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'Mythic Quest: Quarantine' and TV in the Time of – and After – COVID-19
May 29, 2020  | By David Hinckley
 


Scary as it sounds to say out loud, television has been one of our national unifying and stabilizing forces during this pandemic thing.

Happily, that goes way beyond cable news networks, which, depending on our mood of the moment, either makes us feel fully informed or makes our heads explode.

In truth, more viewers likely have been using television as an escape.

Escaping has been particularly easy with scripted dramas and comedies since everything filmed before March matter-of-factly presents a pre-COVID-19 world.

That will change once production resumes because we can expect a blizzard of COVID-19 and lockdown tales.

In anticipation of that inevitability, we do have some encouraging news: One of the first scripted shows to tackle the virus world, the Apple TV+ comedy Mythic Quest, does it really well,

More on Mythic Quest in a moment. First, it’s worth reflecting on a fact underscored by the pandemic: that scripted shows are the least nimble part of television.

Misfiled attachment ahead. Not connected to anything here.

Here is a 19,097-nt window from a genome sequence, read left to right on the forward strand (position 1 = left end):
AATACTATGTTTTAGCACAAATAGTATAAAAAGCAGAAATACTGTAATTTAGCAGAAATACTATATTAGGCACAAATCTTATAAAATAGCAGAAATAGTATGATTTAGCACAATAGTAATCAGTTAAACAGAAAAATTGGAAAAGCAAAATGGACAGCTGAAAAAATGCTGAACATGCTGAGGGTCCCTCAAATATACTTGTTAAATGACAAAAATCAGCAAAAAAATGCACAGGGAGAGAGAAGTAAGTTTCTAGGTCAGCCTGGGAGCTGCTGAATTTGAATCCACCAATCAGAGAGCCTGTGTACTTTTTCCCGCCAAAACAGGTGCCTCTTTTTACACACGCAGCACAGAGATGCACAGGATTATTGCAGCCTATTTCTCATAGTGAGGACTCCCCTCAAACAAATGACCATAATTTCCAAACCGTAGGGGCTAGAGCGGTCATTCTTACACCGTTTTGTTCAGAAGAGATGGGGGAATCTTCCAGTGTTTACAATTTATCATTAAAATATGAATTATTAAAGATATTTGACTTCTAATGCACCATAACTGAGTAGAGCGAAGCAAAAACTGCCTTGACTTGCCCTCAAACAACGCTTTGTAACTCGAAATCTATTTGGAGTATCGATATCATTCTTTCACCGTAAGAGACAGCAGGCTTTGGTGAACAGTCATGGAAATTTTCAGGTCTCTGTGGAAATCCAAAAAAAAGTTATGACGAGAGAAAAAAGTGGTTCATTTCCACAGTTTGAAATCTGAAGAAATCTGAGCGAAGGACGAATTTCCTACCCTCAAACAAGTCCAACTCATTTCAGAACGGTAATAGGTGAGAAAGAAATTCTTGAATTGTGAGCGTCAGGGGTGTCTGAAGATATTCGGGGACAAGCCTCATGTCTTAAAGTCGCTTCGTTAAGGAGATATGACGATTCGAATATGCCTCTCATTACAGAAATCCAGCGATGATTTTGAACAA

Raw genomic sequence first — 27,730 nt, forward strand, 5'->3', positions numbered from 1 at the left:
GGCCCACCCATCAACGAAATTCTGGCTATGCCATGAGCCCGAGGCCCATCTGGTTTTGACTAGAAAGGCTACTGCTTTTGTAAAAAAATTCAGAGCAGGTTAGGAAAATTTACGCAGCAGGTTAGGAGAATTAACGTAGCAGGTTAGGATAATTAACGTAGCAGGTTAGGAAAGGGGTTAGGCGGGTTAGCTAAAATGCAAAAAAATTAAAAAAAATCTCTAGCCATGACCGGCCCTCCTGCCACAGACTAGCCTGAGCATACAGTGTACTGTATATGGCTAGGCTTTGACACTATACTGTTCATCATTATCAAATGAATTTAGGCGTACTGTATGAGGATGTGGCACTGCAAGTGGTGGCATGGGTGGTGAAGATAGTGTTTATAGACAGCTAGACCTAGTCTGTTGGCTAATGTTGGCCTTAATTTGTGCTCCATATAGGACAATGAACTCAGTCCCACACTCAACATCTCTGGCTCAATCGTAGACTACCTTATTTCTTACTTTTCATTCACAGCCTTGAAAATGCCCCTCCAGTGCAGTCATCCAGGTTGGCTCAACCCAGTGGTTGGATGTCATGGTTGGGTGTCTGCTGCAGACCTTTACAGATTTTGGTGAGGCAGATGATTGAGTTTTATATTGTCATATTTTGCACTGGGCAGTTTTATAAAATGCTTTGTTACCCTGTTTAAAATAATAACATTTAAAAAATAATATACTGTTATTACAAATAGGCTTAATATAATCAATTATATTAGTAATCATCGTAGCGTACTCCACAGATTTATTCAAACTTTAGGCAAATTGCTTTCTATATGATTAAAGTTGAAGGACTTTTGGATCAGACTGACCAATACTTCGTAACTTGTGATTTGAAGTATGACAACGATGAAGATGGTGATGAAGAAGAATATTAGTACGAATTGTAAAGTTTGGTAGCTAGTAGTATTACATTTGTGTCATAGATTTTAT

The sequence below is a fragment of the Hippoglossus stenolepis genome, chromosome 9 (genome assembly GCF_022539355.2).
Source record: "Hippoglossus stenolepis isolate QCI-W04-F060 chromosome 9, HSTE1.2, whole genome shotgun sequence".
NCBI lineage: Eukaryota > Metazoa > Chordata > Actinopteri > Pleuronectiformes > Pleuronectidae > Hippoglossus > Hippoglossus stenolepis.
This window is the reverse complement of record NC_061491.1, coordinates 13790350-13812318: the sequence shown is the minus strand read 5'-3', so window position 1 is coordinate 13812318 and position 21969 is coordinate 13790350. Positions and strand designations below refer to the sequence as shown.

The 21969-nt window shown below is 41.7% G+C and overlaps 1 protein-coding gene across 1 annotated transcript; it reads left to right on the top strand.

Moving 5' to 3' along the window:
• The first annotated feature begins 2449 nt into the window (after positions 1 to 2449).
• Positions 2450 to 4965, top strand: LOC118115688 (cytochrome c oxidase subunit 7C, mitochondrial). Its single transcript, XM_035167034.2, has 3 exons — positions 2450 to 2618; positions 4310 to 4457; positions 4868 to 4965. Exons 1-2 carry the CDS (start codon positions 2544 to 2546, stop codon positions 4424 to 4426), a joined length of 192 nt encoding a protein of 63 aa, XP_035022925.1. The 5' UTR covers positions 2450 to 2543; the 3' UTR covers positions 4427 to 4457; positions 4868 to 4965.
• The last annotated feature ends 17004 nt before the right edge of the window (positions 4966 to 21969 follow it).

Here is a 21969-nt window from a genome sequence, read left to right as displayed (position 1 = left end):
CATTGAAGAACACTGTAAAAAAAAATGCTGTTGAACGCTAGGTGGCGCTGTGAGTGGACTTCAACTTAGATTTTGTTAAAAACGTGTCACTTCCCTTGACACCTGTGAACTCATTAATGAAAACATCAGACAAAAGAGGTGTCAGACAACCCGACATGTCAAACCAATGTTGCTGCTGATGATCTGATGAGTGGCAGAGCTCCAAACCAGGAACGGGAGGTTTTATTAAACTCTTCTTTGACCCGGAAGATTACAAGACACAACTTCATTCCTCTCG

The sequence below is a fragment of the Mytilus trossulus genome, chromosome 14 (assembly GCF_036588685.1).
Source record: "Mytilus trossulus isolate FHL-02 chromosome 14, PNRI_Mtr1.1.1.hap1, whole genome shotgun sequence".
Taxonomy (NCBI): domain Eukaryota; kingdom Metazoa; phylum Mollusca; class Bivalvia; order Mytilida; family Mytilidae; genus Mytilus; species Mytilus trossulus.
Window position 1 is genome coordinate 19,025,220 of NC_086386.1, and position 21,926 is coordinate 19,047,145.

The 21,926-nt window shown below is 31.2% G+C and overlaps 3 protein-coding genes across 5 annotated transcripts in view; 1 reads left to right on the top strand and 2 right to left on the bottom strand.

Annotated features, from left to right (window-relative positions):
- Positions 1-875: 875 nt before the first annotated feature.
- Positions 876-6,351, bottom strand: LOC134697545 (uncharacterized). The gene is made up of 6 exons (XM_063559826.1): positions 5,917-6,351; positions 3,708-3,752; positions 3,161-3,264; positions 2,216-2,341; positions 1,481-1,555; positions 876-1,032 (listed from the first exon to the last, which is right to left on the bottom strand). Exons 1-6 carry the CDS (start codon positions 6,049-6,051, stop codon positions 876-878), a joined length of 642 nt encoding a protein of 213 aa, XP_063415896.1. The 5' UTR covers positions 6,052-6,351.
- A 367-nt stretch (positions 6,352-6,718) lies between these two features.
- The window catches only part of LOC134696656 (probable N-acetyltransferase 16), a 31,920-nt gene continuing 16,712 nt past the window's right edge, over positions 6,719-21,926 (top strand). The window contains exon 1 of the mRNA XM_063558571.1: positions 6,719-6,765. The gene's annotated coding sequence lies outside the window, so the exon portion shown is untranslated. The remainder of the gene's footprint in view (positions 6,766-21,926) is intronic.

While in real life, we’ve been talking every day about the oddness of isolation, we turn on TV dramas, and we see characters blithely strolling into crowded bars or restaurants as if all the air is fit to breathe.

Then it gets odder. The shows on traditional TV cut to commercials, and suddenly we’re back into the actual world. Pizza companies promise contactless delivery. Lily from AT&T says her best friends now are cartoon characters on her phone or her coffee table.

Now maybe this only proves ad agencies can turn around a 30-second spot faster than CBS or FX can create and film a prime-time series. At the same time, it also reminds us that it’s now a different world than it was way back in, say, February.

There’s also this: A whole boatload of shows had to do some fast tap dancing to camouflage the fact that most productions abruptly shut down right around then.